Italy’s Deputy Prime Minister Luigi Di Maio on Monday (27 August) threatened to veto the European Union’s seven-year budget plan should the bloc not do more to share the burden of migrant arrivals.
“In Europe the music will change,” Di Maio wrote on Facebook less than two days after the country’s latest clash with Brussels over who should take in migrants rescued at sea.
“There’s no dogma over the approval of the multi-year budget for the next seven years, which they would like to rush to approve before the European elections,” he said. “We won’t let them do it, and if the immigration situation does not change between now and the near future, the veto will be certain.”
The EU is in the process of hammering out its new seven-year budget. Di Maio, leader of the anti-system 5-Star Movement, last week threatened to withhold Italy’s EU contributions if the bloc did not agree to take in rescued migrants that the government had blocked on the Diciotti rescue ship in the port of Catania, in Sicily.
Di Maio now seems to have changed tack. Paying to the EU annual budget is a legal obligation whereas the seven-year EU budget is open to negotiations, horse-trading, and veto threats – a method that former UK Prime Minister David Cameron used in the past.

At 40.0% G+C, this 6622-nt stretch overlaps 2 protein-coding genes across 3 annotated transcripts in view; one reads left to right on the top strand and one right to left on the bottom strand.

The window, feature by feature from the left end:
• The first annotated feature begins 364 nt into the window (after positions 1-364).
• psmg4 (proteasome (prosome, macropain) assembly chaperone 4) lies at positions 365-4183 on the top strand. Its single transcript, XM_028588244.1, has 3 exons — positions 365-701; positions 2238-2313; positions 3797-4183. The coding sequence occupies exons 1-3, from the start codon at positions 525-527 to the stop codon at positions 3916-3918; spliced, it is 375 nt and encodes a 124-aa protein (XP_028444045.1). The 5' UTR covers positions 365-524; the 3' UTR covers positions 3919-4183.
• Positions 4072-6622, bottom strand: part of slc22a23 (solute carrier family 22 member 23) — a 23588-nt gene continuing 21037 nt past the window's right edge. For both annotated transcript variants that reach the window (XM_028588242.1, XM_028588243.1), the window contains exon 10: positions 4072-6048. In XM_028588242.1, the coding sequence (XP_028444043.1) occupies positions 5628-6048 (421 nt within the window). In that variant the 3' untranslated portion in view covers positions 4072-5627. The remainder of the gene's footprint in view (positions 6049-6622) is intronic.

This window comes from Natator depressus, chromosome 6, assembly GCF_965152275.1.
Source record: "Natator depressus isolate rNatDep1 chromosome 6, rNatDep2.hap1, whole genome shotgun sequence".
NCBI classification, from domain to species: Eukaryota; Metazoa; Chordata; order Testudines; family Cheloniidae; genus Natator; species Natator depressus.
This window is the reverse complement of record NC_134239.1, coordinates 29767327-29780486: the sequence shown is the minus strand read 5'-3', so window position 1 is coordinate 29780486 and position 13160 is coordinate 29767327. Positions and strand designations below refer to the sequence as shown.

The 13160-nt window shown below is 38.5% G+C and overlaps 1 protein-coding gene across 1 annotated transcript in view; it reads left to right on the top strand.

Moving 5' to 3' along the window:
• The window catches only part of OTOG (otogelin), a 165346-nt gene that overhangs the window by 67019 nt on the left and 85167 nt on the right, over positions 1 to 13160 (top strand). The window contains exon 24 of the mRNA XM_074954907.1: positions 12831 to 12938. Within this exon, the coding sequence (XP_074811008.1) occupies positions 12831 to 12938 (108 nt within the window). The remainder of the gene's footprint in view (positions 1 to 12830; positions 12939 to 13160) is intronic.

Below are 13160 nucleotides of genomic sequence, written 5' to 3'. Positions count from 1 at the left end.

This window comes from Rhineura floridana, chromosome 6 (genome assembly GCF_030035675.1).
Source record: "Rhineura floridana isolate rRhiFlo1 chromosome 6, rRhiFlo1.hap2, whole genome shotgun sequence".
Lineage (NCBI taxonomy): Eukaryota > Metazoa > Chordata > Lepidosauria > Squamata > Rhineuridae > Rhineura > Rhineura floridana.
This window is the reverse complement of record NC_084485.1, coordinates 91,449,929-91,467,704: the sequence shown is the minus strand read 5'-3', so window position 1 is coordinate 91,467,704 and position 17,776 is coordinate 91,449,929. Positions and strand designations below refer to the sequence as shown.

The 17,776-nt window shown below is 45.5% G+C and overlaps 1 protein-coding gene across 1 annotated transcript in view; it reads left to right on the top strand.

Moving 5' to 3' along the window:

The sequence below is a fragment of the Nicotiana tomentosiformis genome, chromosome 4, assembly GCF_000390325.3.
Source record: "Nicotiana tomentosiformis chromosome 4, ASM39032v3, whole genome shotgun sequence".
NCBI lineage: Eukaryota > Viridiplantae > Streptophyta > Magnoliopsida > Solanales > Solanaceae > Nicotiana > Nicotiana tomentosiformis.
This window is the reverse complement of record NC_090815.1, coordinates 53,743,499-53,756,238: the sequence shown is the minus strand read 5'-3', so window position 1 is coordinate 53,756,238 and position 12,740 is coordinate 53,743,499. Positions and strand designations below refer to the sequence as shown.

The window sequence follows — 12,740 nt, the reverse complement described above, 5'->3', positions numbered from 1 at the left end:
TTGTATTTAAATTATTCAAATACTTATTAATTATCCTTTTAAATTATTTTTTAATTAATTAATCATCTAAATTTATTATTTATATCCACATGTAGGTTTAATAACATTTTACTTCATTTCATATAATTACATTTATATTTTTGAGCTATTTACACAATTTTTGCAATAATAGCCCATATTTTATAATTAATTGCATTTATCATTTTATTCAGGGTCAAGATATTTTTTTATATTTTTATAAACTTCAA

The Commission has made many unsuccessful efforts to convince member states to share the migrant burden with Italy and Greece. Having dropped the ambition to find a permanent solution at 28, the latest effort was to seek ad-hoc troubleshooting at 12, but a meeting in this format last Friday ended without result.
Over the week-end the Diciotti case was solved as a result of efforts by Italy on a bilateral basis. This prompted the other Italian Deputy Prime Minister, Matteo Salvini, leader of the far-right Lega Nord, to call the EU “filth” and to reiterate threats to stop EU funding.
Di Maio and Salvini are Italy’s strongmen and their influence is bigger than that of Prime Minister Giuseppe Conte. Their threats should be taken seriously. According to opinion polls Salvini in particular has seen his party’s popularity grow from 17.3% to 30% since the March elections, mainly as a result of his anti-immigration rhetoric and his criticism of the EU.
The approval of the long-term EU budget for 2020-2027 before the May 2019 European elections already looks problematic.
Budget Commissioner Günther Oettinger has warned that if EU countries fail to agree in the coming months, the budget agreement would be delayed after the May 2019 European elections, which would be detrimental to projects when funding is expected to be increased, such as research, youth programmes etc.